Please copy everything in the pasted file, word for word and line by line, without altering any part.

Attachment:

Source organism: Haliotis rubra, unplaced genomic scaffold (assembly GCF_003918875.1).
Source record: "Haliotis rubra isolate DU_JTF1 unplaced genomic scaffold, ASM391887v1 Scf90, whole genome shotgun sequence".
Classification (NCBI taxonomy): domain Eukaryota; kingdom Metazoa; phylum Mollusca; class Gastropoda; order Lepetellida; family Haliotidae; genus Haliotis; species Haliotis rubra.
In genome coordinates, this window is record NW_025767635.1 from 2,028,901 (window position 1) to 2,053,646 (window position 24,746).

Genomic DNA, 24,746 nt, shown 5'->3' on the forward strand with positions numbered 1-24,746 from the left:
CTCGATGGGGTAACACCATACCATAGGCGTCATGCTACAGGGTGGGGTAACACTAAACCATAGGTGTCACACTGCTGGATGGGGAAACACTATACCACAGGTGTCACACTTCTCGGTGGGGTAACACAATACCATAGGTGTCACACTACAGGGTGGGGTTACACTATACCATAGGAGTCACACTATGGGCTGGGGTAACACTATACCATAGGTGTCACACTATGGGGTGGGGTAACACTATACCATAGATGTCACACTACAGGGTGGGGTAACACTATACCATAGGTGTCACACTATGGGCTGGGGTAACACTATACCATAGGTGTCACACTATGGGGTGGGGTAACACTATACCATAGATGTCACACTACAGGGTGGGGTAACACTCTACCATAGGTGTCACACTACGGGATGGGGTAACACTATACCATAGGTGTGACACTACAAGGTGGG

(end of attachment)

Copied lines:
Source organism: Haliotis rubra, unplaced genomic scaffold (assembly GCF_003918875.1).
Source record: "Haliotis rubra isolate DU_JTF1 unplaced genomic scaffold, ASM391887v1 Scf90, whole genome shotgun sequence".
Classification (NCBI taxonomy): domain Eukaryota; kingdom Metazoa; phylum Mollusca; class Gastropoda; order Lepetellida; family Haliotidae; genus Haliotis; species Haliotis rubra.
In genome coordinates, this window is record NW_025767635.1 from 2,028,901 (window position 1) to 2,053,646 (window position 24,746).

Genomic DNA, 24,746 nt, shown 5'->3' on the forward strand with positions numbered 1-24,746 from the left:
CTCGATGGGGTAACACCATACCATAGGCGTCATGCTACAGGGTGGGGTAACACTAAACCATAGGTGTCACACTGCTGGATGGGGAAACACTATACCACAGGTGTCACACTTCTCGGTGGGGTAACACAATACCATAGGTGTCACACTACAGGGTGGGGTTACACTATACCATAGGAGTCACACTATGGGCTGGGGTAACACTATACCATAGGTGTCACACTATGGGGTGGGGTAACACTATACCATAGATGTCACACTACAGGGTGGGGTAACACTATACCATAGGTGTCACACTATGGGCTGGGGTAACACTATACCATAGGTGTCACACTATGGGGTGGGGTAACACTATACCATAGATGTCACACTACAGGGTGGGGTAACACTCTACCATAGGTGTCACACTACGGGATGGGGTAACACTATACCATAGGTGTGACACTACAAGGTGGG